Why Air Pollution is Bad For the Brain Too

When one thinks of health issues related to pollution, problems involving the respiratory system likely come to mind. But suppose aerial pollutants could also harm the brain? According to a recent study, among children this may be the case. 

The First of Its Kind 

This report was published by Cincinnati Children’s Hospital Medical Center, and appeared in the Journal of Environmental Health Perspectives. In short, the authors identified a possible connection between short-term pollutant exposure and a worsening of symptoms of psychiatric disorders. The study noted that the mental health issues related to pollution were especially pronounced in subjects residing in “disadvantaged neighborhoods.” 

In a press release detailing the report, study co-author Cole Brokamp noted that his team’s work broke new ground in unearthing a connection between pollution and childhood mental health issues. “This study is the first to show an association between daily outdoor air pollution levels and increased symptoms of psychiatric disorders, like anxiety and suicidality, in children,” stated Brokamp.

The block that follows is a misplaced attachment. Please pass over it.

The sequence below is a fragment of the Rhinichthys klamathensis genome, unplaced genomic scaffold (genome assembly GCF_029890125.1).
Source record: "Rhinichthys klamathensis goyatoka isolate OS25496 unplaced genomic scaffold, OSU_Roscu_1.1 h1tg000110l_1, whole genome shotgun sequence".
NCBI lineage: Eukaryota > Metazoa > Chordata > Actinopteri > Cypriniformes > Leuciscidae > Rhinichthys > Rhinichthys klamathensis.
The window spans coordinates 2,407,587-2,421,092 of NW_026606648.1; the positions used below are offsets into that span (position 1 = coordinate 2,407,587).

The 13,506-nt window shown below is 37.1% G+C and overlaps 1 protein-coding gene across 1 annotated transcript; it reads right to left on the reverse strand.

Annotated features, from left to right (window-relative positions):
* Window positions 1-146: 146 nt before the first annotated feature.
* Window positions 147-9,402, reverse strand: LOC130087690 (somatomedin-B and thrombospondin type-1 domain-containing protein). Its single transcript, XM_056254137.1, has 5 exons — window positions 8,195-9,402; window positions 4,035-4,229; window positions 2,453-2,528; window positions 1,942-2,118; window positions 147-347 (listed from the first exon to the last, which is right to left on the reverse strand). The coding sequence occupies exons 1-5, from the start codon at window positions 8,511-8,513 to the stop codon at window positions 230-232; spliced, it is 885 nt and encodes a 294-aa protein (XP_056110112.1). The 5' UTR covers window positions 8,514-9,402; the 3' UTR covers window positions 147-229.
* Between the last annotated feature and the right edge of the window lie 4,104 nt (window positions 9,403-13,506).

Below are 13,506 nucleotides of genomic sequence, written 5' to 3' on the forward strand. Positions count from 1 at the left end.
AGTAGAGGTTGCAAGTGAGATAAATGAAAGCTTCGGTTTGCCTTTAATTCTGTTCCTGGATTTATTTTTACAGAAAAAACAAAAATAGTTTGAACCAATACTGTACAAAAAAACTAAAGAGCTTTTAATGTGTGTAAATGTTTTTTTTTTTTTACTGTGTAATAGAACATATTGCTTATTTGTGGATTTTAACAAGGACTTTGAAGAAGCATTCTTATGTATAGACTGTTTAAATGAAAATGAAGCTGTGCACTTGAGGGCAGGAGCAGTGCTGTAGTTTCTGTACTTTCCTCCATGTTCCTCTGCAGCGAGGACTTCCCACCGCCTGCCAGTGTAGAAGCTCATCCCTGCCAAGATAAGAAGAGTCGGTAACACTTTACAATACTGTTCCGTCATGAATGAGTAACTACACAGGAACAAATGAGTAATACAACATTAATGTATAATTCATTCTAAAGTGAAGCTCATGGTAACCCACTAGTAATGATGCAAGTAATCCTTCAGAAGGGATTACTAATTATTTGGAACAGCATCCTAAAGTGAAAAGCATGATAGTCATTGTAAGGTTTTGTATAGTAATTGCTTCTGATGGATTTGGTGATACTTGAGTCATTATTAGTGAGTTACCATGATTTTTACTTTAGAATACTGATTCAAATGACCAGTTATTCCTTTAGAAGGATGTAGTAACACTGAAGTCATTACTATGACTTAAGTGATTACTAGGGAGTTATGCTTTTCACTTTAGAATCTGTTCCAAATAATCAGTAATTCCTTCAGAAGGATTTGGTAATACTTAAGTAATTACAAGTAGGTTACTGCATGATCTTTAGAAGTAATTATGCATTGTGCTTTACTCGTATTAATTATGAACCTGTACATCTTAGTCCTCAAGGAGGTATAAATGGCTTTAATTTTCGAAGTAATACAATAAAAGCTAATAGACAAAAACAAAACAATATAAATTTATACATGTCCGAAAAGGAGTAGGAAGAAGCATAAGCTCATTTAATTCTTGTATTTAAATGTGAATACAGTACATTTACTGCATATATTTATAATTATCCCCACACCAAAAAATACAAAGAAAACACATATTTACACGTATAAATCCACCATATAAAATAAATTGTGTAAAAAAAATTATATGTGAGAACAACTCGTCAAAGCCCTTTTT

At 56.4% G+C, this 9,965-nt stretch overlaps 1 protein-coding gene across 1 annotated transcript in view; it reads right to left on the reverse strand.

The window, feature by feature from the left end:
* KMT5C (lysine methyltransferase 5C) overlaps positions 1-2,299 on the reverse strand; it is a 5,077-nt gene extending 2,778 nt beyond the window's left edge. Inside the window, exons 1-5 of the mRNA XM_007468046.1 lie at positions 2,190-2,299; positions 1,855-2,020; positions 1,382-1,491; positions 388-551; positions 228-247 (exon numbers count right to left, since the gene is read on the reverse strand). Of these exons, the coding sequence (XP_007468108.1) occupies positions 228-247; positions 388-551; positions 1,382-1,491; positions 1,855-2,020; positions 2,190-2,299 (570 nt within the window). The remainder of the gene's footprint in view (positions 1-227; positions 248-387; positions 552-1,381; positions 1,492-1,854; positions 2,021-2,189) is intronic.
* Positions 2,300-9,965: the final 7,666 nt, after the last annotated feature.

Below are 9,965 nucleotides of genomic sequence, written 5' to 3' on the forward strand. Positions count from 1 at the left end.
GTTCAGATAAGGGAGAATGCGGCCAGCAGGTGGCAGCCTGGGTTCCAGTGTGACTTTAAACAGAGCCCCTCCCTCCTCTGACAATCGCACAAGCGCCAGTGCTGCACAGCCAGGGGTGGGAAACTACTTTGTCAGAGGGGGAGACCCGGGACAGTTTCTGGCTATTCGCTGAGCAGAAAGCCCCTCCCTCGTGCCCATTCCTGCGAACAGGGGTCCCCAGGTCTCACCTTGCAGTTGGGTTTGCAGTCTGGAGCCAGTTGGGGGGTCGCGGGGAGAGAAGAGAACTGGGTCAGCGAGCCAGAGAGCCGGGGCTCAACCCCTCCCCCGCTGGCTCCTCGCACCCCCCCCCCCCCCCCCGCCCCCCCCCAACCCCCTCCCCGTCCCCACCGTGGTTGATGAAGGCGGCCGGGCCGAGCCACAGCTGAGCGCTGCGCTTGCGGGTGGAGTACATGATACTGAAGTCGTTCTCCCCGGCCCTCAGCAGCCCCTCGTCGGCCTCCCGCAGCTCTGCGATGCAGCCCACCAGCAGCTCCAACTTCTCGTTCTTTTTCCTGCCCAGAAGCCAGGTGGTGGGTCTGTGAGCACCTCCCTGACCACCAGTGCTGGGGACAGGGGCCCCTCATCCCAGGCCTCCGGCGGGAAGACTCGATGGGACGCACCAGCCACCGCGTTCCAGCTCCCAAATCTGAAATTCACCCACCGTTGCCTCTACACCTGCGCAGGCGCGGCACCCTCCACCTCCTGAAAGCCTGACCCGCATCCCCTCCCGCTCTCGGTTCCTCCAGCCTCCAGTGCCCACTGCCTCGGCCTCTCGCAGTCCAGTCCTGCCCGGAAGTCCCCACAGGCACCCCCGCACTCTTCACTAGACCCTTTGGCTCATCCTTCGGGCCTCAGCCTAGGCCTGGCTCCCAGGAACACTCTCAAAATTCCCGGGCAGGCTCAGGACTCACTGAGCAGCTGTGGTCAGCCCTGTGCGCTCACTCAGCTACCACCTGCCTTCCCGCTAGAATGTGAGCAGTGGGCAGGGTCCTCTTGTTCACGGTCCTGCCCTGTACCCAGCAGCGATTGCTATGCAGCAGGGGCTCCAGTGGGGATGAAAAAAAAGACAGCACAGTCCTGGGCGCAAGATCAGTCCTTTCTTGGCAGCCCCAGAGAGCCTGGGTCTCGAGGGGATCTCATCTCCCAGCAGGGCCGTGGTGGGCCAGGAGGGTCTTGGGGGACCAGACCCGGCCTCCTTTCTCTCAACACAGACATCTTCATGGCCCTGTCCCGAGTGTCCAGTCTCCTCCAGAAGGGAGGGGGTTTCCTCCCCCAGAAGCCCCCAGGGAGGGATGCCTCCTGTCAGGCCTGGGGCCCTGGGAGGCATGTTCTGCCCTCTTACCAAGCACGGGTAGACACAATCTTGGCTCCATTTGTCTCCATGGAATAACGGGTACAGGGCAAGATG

The study authors contend that their research could prove useful for safeguarding children from the effects of pollution. However, additional studies will be necessary to reinforce the report’s conclusions. “More research is needed to confirm these findings, but it could lead to new prevention strategies for children experiencing symptoms related to a psychiatric disorder. The fact that children living in high poverty neighborhoods experienced greater health effects of air pollution could mean that pollutant and neighborhood stressors can have synergistic effects on psychiatric symptom severity and frequency.”

Additional Evidence 

Previous research published prior to this study has covered similar terrain. One such study, published in the Journal of Environmental Research, examined the impact of high traffic related air pollution on young children. Specifically, this report noted that being exposed to such pollutants at a young age appeared to lead to an increase in self-reported depression and anxiety symptoms.

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